Outside my window right now: bare trees, gray sky, a brown bird. No, let’s try again. Outside my window, the leafless sweetgum shows a condo of squirrels’ nests, a dark blue rim on the horizon indicates wind moving in, and a white-crowned sparrow scritches under the feeders. Better. Even in winter, especially in winter, we need to wake up our lazy brains, reach for names that might be hibernating.
In November, I taught writing workshops at a school in a largely rural county. I was shocked to discover most students couldn’t name objects in their bedrooms, much less the surrounding countryside. Without specific details, writing is lifeless. More important, if children can’t call up words, can’t distinguish between things, they will remain locked in wintry indifference. Some blame falls on us.
A recent edition of the Oxford Junior Dictionary swapped nature words for modern terms. Out went acorn, wren, dandelion, nectar, and otter. In went blog, bullet-point, attachment, chatroom, and voicemail. Updating dictionaries isn’t new. And maybe cygnet isn’t as relevant as database, but it’s certainly more musical. If we treat language like paper towels, it’s no wonder many kids can’t name common backyard birds.
When I was nine, my stepfather taught me the names of the trees in our woods, particularly the oaks. I learned to identify red, white, black, pin, post, and chestnut oaks by their bark, leaves, and acorns. Labeling trees, birds, and wildflowers didn’t give me a sense of ownership. Instead, I felt connected to the planet. I longed to know the names of rocks, but they kept quiet.
That same year we fourth graders were issued Thorndyke-Barnhart’s Junior Dictionary. I fell on mine like a duck on a June bug, enchanted by new words. My parlor trick was spelling antidisestablishmentarianism, the longest word in the dictionary. Kids can Google the longest word in the English language, but the experience isn’t the same as browsing through a big book of words.
Emerson wrote, “… the poet is the Namer, or Language-maker … The poets made all the words, naming things after their appearance, sometimes after their essence, and giving to every one its own name and not another’s.” I believe young children are poets, assigning names and making up words to mark new discoveries. After they become tethered to technology, they parrot words from commercials, programs, and video games. That fresh language is lost.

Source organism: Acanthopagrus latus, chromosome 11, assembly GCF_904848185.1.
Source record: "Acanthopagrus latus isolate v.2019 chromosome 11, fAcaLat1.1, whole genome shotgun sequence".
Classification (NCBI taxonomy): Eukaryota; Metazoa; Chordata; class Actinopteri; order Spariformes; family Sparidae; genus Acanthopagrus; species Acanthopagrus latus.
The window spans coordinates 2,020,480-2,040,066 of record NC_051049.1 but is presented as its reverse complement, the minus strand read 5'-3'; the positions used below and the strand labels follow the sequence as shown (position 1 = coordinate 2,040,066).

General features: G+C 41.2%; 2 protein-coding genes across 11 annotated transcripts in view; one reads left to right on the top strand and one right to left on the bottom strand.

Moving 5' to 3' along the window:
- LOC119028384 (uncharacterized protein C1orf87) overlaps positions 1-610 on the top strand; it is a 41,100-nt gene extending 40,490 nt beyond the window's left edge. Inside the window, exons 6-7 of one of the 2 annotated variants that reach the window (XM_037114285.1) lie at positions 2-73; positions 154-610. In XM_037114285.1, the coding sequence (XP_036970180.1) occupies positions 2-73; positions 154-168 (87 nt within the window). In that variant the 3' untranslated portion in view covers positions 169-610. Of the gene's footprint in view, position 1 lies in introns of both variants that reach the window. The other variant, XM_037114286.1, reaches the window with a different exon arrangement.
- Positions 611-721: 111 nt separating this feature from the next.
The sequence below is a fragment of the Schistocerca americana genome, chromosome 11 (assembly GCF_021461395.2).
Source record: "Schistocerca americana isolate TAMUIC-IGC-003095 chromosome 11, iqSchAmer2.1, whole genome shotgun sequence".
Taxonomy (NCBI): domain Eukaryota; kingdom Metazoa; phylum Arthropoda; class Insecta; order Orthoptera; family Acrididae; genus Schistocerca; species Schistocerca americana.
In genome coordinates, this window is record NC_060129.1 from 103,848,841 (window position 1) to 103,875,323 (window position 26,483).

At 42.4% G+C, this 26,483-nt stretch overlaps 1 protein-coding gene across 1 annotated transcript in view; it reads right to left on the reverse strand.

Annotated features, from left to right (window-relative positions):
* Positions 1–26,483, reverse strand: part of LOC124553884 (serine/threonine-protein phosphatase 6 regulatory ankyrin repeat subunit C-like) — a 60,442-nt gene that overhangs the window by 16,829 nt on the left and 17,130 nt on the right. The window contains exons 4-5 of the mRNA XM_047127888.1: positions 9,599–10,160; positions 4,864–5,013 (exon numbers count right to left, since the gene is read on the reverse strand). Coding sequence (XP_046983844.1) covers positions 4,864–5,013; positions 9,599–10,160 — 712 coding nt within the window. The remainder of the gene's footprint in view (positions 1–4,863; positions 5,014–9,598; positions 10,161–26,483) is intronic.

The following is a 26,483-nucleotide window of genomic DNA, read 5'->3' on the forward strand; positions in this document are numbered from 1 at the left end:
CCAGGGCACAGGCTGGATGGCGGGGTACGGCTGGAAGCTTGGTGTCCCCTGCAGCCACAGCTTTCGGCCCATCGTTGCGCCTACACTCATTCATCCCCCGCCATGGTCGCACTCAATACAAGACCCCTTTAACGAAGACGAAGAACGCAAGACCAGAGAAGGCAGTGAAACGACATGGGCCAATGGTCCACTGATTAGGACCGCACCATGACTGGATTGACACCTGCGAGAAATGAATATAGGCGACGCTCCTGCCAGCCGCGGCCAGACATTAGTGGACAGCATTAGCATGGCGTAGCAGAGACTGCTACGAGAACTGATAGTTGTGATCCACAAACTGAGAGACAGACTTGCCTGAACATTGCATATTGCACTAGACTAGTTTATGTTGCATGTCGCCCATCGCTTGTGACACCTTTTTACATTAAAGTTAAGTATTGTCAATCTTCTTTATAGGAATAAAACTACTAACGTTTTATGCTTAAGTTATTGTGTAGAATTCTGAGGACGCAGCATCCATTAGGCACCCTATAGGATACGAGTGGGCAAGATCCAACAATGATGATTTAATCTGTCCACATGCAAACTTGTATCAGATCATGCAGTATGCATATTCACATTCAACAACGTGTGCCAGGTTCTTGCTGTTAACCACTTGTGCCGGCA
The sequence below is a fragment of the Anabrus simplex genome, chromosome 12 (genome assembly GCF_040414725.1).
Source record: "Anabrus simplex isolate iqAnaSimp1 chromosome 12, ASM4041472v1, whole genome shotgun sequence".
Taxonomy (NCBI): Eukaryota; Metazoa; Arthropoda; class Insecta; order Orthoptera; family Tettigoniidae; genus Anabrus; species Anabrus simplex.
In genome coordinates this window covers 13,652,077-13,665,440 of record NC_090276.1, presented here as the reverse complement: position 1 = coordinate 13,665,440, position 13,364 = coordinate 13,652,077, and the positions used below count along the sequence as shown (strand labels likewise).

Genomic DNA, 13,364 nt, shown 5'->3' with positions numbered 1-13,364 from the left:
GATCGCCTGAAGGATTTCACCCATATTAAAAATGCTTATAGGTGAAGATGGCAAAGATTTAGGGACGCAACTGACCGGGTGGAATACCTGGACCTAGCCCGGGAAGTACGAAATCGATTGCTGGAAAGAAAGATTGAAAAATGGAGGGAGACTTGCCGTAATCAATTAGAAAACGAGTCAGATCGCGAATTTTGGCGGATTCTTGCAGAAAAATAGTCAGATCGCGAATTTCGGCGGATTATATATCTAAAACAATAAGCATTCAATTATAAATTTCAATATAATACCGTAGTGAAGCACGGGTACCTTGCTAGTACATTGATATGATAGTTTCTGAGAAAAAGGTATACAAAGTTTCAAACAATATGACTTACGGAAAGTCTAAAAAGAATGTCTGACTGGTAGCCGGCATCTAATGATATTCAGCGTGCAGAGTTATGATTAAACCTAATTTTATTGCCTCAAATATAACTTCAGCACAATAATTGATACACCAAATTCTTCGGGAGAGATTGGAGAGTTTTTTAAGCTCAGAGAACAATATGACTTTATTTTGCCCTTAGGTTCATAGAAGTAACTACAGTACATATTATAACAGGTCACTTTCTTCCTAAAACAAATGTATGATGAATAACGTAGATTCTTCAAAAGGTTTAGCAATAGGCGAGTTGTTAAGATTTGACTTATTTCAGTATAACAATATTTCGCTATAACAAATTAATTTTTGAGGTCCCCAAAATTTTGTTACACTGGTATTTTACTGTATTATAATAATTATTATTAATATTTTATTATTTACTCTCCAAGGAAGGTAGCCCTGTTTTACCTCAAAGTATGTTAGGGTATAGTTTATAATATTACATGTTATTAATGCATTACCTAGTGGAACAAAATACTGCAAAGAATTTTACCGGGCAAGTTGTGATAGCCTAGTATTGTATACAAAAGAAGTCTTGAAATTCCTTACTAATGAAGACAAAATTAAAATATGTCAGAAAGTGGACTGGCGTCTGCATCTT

So imagine my delight when I found a new book for children, The Lost Words: A Spell Book. British nature-writer Robert MacFarlane paired with artist Jackie Morris to rescue 20 of the words snipped from the Oxford Junior Dictionary. Words like newt and kingfisher are showcased as “spells,” rather than straight definitions. MacFarlane’s spells let the essence of the creature sink deep, while Morris’s watercolors create their own magic.
On their joint book tour throughout England, MacFarlane and Morris introduced children to words — and animals. On her blog Morris writes: “I was about to read the wren spell to a class of 32 six-year-olds when the booksellers stopped me. ‘Ask the children if they know what a wren is, first, Jackie.’ I did. Not one child knew that a wren is a bird. So they had never seen a wren, nor heard that sharp bright song. But now they know the name of it, the shape of it, so perhaps if one flits into sight they will see it, hear it, know it.”
The Lost Words makes me want to take children by the hand and tell them the names of the trees and birds and clouds that illustrate our winter landscape. By giving kids specific names, they can then spin a thread from themselves to the planet.
“Language is fossil poetry,” Emerson continues in his essay, “as the limestone of the continent consists of infinite masses of the shells of animalcules, so language is made up of images, which now, in their secondary use, have long ceased to remind us of their poetic origin.”
Rock rasps, what are you?
I am Raven! Of the blue-black jacket and the boxer’s swagger,
Stronger and older than peak and than boulder, raps Raven in reply.
From The Lost Words
Let’s dig up lost words before they become buried beneath the rubble of STEM-worthy terms. Feel the shape of them, polish their shells, let them shine.
The older I get the more frequently my vocabulary shows it’s dwindling character. Now in my seventies, I miss all those words that remind me of my aging. Even sadder had I lived this life without their companionship. It’s a struggle to retrieve each word, or to acknowledge that struggle, but wonderful to find people who write books that help re-enrich that companionship, like The Lost Words, or The Writing Life, or Like Sound Through Water, or a thousand other lovelies.
Tom, you’ve sent *me* searching for Like Sound Through Water! I too am losing my vocabulary, the trees and birds I once knew so well I sometimes have to look up in guides. My regular language has become eroded by medication (and age) and I hunt for words I know are there, but elude me. So I’ll say the wrong word and hope the other person gives me the right one. The worst thing that can happen to a writer – losing words. I worry about the kids today who don’t have them to start with.
Loved this review! I had the privilege to be in Oxford when the writer/illustrator kicked off their tour. The book was showcased in every bookshop I entered. And just that fed my soul! Thanks for urging the rest of us writers to delve. ‑Michelle
P,S, Your first paragraph showing us how this can be done is marvelous! Thank you!!!
Michelle, you are very lucky! The book is considered the most beautiful book published in the UK in 2017. I immediately got it and the other books by Robert Macfarlane. How I wished I was there with you!
Pneumonoultramicroscopicsilicovolcanoconiosis (45 letters) … longest word. Today I discovered your info.
Inspired by your work. Thanks.